First published Summer 2012
Just as your newborn seems to be growing by leaps and bounds, so are his nails. To protect him (and you!) from tiny scratches, fingernails may require trimming at least once a week; toenails, less so. A newborn’s nail tips are soft and can easily be peeled off or filed with an emery board. This is the safest way to shorten nails, to avoid cutting the skin underneath.
When your baby is a few weeks old, you can use nail clippers or scissors made specifically for infants. Gently press on the pad of the finger, pushing it away from the nail to separate it from the sharp edges of the clippers. Hold your baby’s hand firmly, and cut the nail tips along the natural nail curve. Take a similar approach with toenails, but cut them straight across to avoid ingrown nails.
Newborns have a tendency to make fists, hiding their fingernails. You can gently separate and straighten the fingers in order to reach the nails. This can be done more easily when your baby is relaxed, so try trimming nails while he is asleep or feeding comfortably. You can also trim right after a bath, when the nails have softened in the water. Enlisting your partner to hold your baby while you hold his hand can help.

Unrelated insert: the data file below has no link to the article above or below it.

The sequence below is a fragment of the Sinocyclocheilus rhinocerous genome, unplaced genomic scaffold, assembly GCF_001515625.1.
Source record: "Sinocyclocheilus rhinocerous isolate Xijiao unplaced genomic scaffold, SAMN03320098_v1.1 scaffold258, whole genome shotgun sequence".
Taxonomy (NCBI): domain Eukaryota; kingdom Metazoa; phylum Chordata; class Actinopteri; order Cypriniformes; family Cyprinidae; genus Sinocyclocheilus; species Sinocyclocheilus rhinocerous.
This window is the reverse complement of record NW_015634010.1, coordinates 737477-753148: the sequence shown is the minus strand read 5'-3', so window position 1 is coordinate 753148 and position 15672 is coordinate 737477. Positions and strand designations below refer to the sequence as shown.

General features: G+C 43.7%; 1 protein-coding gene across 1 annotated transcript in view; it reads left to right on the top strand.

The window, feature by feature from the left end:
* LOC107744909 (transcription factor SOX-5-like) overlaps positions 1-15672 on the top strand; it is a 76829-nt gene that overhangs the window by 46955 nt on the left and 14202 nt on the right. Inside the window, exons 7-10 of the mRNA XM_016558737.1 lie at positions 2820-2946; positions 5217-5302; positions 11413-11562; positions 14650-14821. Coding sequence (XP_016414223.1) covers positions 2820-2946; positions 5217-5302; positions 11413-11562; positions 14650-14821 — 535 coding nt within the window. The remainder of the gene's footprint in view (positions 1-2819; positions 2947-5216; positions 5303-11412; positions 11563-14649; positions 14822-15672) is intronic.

Accidents can happen, despite the most careful approach. Don’t panic if your baby’s skin gets cut; you should be able to stop the bleeding by applying gentle but firm continuous pressure with sterile gauze.
Don’t chew on your baby’s nails to trim them. You might introduce germs from your mouth to the surrounding skin, which could cause an infection. If the skin alongside the nail is red, painful or hard, indicating infection or an ingrown nail, seek medical advice.
If you are tempted to have a spa day for your little one, keep in mind that babies should not have their nails polished. They like to put their hands in their mouths and could potentially swallow the polish. Plus, the fumes are not recommended for little lungs.
Now that you know the steps to a great baby manicure, you and your child can enjoy spending time together scratch-free!
Pediatrician Elizabeth Shashaty, MD, is on staff at Children’s National Medical Center and Georgetown University Hospital, both in Washington, DC. She is also the mother of three young children.